not really a blog -- just a few pictures

Thursday, December 31, 2015


I visited Europe in October for my intern Samuel’s Ph.D. defense in Vienna, but expanded the visit into a tourist trip of Prague, Vienna, and Venice.  I started with a few jet lagged days in Prague, the city of Wenceslas and Kafka, walking around the Old Town Square and Prague Castle.

The most striking building on the Old Town Square is the Church of Our Lady before Tyn, with its Disneyesque spires.  The present building goes back to the 14th century, and I was surprised to find Tycho Brahe’s grave inside.

The Old Town Hall across the square is famous for its Astronomical Clock, which keeps time in like 4 different medieval time systems.  A big crowd gathers to watch the clock’s animatronic figures, including Death and the Apostles, mark each hour.

The Hussite movement resisting the Catholic church predated the Reformation and was based in Prague.  The square includes a monument to Hussite leader Jan Hus.

Crossing the Charles Bridge from the Old Town takes you to Prague Castle, which contains the St. Vitus cathedral, St. Vitus treasury, and the palace.  St. Vitus cathedral includes the tomb of St. Wenceslas, the patron saint of the Czech republic, while the St. Vitus treasury includes reliquaries of St. Nicholas and other saints.  The cathedral was busy, but I had the treasury to myself when I visited. My picture shows the tomb of St. Wenceslas in St. Vitus.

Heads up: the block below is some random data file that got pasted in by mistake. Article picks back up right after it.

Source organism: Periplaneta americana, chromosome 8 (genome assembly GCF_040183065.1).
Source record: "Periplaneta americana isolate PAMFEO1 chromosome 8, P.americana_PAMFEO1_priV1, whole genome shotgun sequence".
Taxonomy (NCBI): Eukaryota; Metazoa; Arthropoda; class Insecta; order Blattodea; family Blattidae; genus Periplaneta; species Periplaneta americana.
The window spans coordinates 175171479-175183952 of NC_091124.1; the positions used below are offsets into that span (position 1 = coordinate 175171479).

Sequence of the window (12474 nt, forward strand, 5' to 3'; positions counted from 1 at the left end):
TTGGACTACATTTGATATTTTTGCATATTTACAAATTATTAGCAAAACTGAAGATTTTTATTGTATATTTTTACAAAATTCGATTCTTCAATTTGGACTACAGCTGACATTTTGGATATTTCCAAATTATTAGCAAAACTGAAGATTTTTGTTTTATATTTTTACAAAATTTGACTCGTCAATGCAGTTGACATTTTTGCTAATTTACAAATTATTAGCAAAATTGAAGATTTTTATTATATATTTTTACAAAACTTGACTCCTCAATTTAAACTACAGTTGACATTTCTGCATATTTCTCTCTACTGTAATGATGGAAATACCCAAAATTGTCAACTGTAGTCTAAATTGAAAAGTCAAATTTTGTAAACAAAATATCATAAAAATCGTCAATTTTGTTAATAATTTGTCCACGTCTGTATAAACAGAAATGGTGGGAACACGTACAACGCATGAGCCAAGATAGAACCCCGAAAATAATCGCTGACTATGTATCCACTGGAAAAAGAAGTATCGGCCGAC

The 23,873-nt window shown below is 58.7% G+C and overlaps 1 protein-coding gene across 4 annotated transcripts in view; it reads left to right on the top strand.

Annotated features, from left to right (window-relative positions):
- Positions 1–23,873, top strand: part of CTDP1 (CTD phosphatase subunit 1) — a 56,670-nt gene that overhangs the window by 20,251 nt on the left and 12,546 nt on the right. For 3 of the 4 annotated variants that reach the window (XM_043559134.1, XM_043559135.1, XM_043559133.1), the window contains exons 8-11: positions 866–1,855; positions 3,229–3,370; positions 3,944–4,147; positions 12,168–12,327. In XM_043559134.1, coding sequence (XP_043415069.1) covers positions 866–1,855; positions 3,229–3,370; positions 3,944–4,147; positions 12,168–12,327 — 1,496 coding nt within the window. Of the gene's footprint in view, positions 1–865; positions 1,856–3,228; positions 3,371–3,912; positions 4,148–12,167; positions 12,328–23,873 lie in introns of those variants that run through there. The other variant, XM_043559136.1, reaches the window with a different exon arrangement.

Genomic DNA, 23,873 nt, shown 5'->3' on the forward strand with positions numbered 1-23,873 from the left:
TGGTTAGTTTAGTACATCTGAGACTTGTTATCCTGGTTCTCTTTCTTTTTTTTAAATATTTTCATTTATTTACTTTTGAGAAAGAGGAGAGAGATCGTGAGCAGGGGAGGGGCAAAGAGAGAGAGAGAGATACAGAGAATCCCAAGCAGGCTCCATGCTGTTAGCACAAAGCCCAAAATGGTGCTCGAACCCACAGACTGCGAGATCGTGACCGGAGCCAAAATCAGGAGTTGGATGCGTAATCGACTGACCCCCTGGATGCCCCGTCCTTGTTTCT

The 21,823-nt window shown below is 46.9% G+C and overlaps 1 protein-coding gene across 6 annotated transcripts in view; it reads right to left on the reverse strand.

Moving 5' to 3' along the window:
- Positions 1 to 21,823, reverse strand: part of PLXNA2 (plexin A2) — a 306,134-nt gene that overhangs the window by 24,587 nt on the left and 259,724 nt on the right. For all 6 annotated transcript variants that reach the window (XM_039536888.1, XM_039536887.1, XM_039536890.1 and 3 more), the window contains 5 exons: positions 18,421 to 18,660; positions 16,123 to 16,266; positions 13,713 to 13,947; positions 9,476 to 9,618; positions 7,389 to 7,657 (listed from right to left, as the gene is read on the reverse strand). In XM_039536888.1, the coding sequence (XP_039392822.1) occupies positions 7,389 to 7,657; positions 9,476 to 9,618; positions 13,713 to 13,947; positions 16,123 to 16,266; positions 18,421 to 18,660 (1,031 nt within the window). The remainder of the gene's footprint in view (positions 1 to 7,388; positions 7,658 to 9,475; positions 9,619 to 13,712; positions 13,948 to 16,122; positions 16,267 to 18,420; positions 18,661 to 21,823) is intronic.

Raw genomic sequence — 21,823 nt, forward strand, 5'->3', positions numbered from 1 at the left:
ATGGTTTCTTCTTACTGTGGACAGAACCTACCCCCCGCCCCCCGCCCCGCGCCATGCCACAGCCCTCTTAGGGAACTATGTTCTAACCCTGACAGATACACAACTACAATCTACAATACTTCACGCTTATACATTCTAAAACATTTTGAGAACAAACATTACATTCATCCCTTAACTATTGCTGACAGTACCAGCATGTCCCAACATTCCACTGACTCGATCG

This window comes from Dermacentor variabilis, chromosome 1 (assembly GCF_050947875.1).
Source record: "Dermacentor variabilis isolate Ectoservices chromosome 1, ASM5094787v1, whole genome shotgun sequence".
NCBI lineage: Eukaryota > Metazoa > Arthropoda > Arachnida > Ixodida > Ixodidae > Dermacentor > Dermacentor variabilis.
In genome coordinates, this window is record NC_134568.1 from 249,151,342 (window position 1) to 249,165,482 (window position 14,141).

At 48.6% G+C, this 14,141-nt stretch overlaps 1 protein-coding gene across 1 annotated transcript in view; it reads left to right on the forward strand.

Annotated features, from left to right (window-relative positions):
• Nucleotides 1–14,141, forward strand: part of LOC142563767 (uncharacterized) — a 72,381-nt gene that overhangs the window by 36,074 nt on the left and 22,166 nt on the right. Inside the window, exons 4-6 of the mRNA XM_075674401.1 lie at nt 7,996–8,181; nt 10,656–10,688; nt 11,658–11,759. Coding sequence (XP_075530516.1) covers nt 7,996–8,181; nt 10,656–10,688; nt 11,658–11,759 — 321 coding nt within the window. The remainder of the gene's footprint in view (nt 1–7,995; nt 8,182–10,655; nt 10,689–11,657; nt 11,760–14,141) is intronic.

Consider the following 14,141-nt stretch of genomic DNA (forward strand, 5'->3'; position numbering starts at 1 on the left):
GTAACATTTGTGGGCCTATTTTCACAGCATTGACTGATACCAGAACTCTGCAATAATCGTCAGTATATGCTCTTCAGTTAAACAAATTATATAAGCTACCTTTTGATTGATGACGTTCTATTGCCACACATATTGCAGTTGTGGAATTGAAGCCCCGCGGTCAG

Prague has works by the Art Nouveau master Alphonse Mucha, including a stained glass window in St. Vitus, which stands out in the medieval building.  I also saw Mucha’s masterwork, the Slav Epic, at the National Gallery’s Trade Fair Palace.


Vienna was the center of the Hapsburg empire, which ruled much of central Europe from the middle ages through WWI, and was the center of the classical music world, with many of the great composers working there.

The Hofburg was the Hapsburg palace complex.  The most striking part of the complex is the front colonnade, which was only completed as the Hapsburg’s long history was ending with WWI.  

The Michaelplatz is the older grand entrance, and opens onto a posh shopping district.  I loved the heroic statues there.

I also visited the Hapsburg crypt nearby, which has an epic collection of royal caskets.  Most had a common style - elaborate, often morbid decorations in industrial-looking iron - which made the crypt awesomely creepy.  

The Stephansdom cathedral is the heart of Vienna.

The Karlskirche is the city’s “most outstanding baroque church.”  The ceiling fresco was being restored when I visited, so I was able to take an elevator up to see the fresco up close, and to see Vienna from the church’s steeple.

I also got to enjoy some of Vienna’s music and art.  I saw the Merry Widow at the Volksoper, Verdi’s MacBeth at the Staatsoper, and the apartment where Mozart lived while he wrote the Magic Flute, which is a just a few blocks from the Stephansdom.  The Belvedere museum had Klimt’s paintings, including The Kiss, the natural history museum had the prehistoric Venus of Willendorf. My picture is the Staatsoper.

Last but not least, I also got to see Samuel’s thesis defense - congratulations Dr. de Sousa!